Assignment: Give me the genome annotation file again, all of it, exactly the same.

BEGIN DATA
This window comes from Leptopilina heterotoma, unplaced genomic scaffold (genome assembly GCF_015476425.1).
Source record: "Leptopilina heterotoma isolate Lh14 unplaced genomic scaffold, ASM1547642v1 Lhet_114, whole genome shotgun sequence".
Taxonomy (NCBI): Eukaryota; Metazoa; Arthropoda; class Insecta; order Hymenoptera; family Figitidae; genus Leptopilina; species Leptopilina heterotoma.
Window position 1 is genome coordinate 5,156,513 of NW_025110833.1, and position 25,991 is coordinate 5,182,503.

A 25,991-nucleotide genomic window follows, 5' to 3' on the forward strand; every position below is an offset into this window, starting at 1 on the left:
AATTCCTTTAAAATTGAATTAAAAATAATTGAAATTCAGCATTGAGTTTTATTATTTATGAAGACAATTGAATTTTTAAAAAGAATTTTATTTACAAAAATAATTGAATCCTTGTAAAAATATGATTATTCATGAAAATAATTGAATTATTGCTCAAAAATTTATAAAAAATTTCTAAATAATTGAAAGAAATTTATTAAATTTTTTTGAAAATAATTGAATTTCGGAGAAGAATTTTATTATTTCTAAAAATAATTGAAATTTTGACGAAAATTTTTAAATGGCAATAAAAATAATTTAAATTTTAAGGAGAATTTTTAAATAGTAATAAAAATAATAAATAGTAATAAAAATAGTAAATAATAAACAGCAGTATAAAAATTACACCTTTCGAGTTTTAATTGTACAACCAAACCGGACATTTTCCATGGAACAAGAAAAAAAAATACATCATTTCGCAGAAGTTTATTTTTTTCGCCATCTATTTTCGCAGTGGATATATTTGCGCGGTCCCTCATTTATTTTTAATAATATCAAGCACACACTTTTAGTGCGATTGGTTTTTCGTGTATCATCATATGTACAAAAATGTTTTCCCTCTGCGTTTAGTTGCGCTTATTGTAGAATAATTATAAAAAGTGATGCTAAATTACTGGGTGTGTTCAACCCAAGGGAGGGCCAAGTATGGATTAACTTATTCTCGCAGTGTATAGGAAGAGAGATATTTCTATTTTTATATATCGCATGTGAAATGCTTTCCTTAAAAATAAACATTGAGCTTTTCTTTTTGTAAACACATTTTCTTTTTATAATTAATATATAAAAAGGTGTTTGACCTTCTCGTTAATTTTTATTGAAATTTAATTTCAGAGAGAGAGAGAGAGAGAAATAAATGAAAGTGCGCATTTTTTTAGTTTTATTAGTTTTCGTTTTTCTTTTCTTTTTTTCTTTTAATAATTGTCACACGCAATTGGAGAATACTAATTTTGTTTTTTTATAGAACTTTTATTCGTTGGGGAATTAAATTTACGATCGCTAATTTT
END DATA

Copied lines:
This window comes from Leptopilina heterotoma, unplaced genomic scaffold (genome assembly GCF_015476425.1).
Source record: "Leptopilina heterotoma isolate Lh14 unplaced genomic scaffold, ASM1547642v1 Lhet_114, whole genome shotgun sequence".
Taxonomy (NCBI): Eukaryota; Metazoa; Arthropoda; class Insecta; order Hymenoptera; family Figitidae; genus Leptopilina; species Leptopilina heterotoma.
Window position 1 is genome coordinate 5,156,513 of NW_025110833.1, and position 25,991 is coordinate 5,182,503.

A 25,991-nucleotide genomic window follows, 5' to 3' on the forward strand; every position below is an offset into this window, starting at 1 on the left:
AATTCCTTTAAAATTGAATTAAAAATAATTGAAATTCAGCATTGAGTTTTATTATTTATGAAGACAATTGAATTTTTAAAAAGAATTTTATTTACAAAAATAATTGAATCCTTGTAAAAATATGATTATTCATGAAAATAATTGAATTATTGCTCAAAAATTTATAAAAAATTTCTAAATAATTGAAAGAAATTTATTAAATTTTTTTGAAAATAATTGAATTTCGGAGAAGAATTTTATTATTTCTAAAAATAATTGAAATTTTGACGAAAATTTTTAAATGGCAATAAAAATAATTTAAATTTTAAGGAGAATTTTTAAATAGTAATAAAAATAATAAATAGTAATAAAAATAGTAAATAATAAACAGCAGTATAAAAATTACACCTTTCGAGTTTTAATTGTACAACCAAACCGGACATTTTCCATGGAACAAGAAAAAAAAATACATCATTTCGCAGAAGTTTATTTTTTTCGCCATCTATTTTCGCAGTGGATATATTTGCGCGGTCCCTCATTTATTTTTAATAATATCAAGCACACACTTTTAGTGCGATTGGTTTTTCGTGTATCATCATATGTACAAAAATGTTTTCCCTCTGCGTTTAGTTGCGCTTATTGTAGAATAATTATAAAAAGTGATGCTAAATTACTGGGTGTGTTCAACCCAAGGGAGGGCCAAGTATGGATTAACTTATTCTCGCAGTGTATAGGAAGAGAGATATTTCTATTTTTATATATCGCATGTGAAATGCTTTCCTTAAAAATAAACATTGAGCTTTTCTTTTTGTAAACACATTTTCTTTTTATAATTAATATATAAAAAGGTGTTTGACCTTCTCGTTAATTTTTATTGAAATTTAATTTCAGAGAGAGAGAGAGAGAGAAATAAATGAAAGTGCGCATTTTTTTAGTTTTATTAGTTTTCGTTTTTCTTTTCTTTTTTTCTTTTAATAATTGTCACACGCAATTGGAGAATACTAATTTTGTTTTTTTATAGAACTTTTATTCGTTGGGGAATTAAATTTACGATCGCTAATTTT